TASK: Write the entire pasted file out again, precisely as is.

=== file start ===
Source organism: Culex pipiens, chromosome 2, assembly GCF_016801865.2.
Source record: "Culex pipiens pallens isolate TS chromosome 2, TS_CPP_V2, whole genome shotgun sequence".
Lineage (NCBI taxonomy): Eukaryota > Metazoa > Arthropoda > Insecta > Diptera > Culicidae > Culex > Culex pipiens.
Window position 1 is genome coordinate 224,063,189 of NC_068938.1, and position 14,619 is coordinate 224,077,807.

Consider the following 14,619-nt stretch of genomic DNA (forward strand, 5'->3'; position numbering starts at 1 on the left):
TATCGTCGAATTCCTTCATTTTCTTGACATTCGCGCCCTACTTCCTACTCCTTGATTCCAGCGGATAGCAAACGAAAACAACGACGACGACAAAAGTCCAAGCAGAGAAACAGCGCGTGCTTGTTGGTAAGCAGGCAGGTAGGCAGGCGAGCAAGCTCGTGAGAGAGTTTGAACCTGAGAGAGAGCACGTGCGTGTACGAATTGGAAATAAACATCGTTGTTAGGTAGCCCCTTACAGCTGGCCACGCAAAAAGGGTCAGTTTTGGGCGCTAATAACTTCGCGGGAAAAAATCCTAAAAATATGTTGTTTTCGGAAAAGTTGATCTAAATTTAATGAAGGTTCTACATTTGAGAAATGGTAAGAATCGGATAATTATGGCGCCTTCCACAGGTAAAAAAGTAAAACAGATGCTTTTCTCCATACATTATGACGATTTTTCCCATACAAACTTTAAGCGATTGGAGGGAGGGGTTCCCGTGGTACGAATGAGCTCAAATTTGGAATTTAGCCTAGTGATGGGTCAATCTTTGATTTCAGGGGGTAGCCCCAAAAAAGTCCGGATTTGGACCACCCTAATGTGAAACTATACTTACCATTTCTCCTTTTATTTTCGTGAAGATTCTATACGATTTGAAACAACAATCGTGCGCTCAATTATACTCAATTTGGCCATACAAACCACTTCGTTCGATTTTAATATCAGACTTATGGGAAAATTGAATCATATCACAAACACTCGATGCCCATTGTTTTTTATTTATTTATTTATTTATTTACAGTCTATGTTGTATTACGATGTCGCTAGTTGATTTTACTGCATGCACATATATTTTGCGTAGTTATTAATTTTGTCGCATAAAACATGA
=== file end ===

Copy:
Source organism: Culex pipiens, chromosome 2, assembly GCF_016801865.2.
Source record: "Culex pipiens pallens isolate TS chromosome 2, TS_CPP_V2, whole genome shotgun sequence".
Lineage (NCBI taxonomy): Eukaryota > Metazoa > Arthropoda > Insecta > Diptera > Culicidae > Culex > Culex pipiens.
Window position 1 is genome coordinate 224,063,189 of NC_068938.1, and position 14,619 is coordinate 224,077,807.

Consider the following 14,619-nt stretch of genomic DNA (forward strand, 5'->3'; position numbering starts at 1 on the left):
TATCGTCGAATTCCTTCATTTTCTTGACATTCGCGCCCTACTTCCTACTCCTTGATTCCAGCGGATAGCAAACGAAAACAACGACGACGACAAAAGTCCAAGCAGAGAAACAGCGCGTGCTTGTTGGTAAGCAGGCAGGTAGGCAGGCGAGCAAGCTCGTGAGAGAGTTTGAACCTGAGAGAGAGCACGTGCGTGTACGAATTGGAAATAAACATCGTTGTTAGGTAGCCCCTTACAGCTGGCCACGCAAAAAGGGTCAGTTTTGGGCGCTAATAACTTCGCGGGAAAAAATCCTAAAAATATGTTGTTTTCGGAAAAGTTGATCTAAATTTAATGAAGGTTCTACATTTGAGAAATGGTAAGAATCGGATAATTATGGCGCCTTCCACAGGTAAAAAAGTAAAACAGATGCTTTTCTCCATACATTATGACGATTTTTCCCATACAAACTTTAAGCGATTGGAGGGAGGGGTTCCCGTGGTACGAATGAGCTCAAATTTGGAATTTAGCCTAGTGATGGGTCAATCTTTGATTTCAGGGGGTAGCCCCAAAAAAGTCCGGATTTGGACCACCCTAATGTGAAACTATACTTACCATTTCTCCTTTTATTTTCGTGAAGATTCTATACGATTTGAAACAACAATCGTGCGCTCAATTATACTCAATTTGGCCATACAAACCACTTCGTTCGATTTTAATATCAGACTTATGGGAAAATTGAATCATATCACAAACACTCGATGCCCATTGTTTTTTATTTATTTATTTATTTATTTACAGTCTATGTTGTATTACGATGTCGCTAGTTGATTTTACTGCATGCACATATATTTTGCGTAGTTATTAATTTTGTCGCATAAAACATGA